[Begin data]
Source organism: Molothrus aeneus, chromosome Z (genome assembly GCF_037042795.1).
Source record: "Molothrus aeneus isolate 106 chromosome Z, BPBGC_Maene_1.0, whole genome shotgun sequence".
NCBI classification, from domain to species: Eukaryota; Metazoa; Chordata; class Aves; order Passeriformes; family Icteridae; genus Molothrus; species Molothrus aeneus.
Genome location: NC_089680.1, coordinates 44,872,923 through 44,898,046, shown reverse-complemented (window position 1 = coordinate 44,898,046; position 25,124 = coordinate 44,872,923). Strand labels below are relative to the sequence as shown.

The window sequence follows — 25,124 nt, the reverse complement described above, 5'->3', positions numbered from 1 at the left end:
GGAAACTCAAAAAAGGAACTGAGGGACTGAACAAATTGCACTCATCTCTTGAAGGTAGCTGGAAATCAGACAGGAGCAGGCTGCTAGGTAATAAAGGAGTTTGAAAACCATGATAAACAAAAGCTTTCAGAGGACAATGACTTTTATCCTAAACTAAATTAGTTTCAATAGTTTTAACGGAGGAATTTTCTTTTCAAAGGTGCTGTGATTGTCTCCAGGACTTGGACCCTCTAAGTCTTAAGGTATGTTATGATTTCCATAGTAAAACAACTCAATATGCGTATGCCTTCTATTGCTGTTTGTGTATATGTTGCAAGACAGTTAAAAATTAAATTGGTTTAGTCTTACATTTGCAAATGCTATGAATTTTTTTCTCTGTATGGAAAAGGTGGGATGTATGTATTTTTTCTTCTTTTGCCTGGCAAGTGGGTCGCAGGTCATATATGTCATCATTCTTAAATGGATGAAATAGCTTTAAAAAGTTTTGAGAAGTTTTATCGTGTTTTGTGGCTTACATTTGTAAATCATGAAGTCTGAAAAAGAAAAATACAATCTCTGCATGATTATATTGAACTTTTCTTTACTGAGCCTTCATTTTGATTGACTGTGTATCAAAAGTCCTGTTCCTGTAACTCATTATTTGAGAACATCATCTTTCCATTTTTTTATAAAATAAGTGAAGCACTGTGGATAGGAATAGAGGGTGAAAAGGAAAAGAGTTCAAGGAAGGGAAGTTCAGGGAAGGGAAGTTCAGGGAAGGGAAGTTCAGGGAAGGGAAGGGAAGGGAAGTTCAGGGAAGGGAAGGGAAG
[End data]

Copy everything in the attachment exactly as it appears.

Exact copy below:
Source organism: Molothrus aeneus, chromosome Z (genome assembly GCF_037042795.1).
Source record: "Molothrus aeneus isolate 106 chromosome Z, BPBGC_Maene_1.0, whole genome shotgun sequence".
NCBI classification, from domain to species: Eukaryota; Metazoa; Chordata; class Aves; order Passeriformes; family Icteridae; genus Molothrus; species Molothrus aeneus.
Genome location: NC_089680.1, coordinates 44,872,923 through 44,898,046, shown reverse-complemented (window position 1 = coordinate 44,898,046; position 25,124 = coordinate 44,872,923). Strand labels below are relative to the sequence as shown.

The window sequence follows — 25,124 nt, the reverse complement described above, 5'->3', positions numbered from 1 at the left end:
GGAAACTCAAAAAAGGAACTGAGGGACTGAACAAATTGCACTCATCTCTTGAAGGTAGCTGGAAATCAGACAGGAGCAGGCTGCTAGGTAATAAAGGAGTTTGAAAACCATGATAAACAAAAGCTTTCAGAGGACAATGACTTTTATCCTAAACTAAATTAGTTTCAATAGTTTTAACGGAGGAATTTTCTTTTCAAAGGTGCTGTGATTGTCTCCAGGACTTGGACCCTCTAAGTCTTAAGGTATGTTATGATTTCCATAGTAAAACAACTCAATATGCGTATGCCTTCTATTGCTGTTTGTGTATATGTTGCAAGACAGTTAAAAATTAAATTGGTTTAGTCTTACATTTGCAAATGCTATGAATTTTTTTCTCTGTATGGAAAAGGTGGGATGTATGTATTTTTTCTTCTTTTGCCTGGCAAGTGGGTCGCAGGTCATATATGTCATCATTCTTAAATGGATGAAATAGCTTTAAAAAGTTTTGAGAAGTTTTATCGTGTTTTGTGGCTTACATTTGTAAATCATGAAGTCTGAAAAAGAAAAATACAATCTCTGCATGATTATATTGAACTTTTCTTTACTGAGCCTTCATTTTGATTGACTGTGTATCAAAAGTCCTGTTCCTGTAACTCATTATTTGAGAACATCATCTTTCCATTTTTTTATAAAATAAGTGAAGCACTGTGGATAGGAATAGAGGGTGAAAAGGAAAAGAGTTCAAGGAAGGGAAGTTCAGGGAAGGGAAGTTCAGGGAAGGGAAGTTCAGGGAAGGGAAGGGAAGGGAAGTTCAGGGAAGGGAAGGGAAG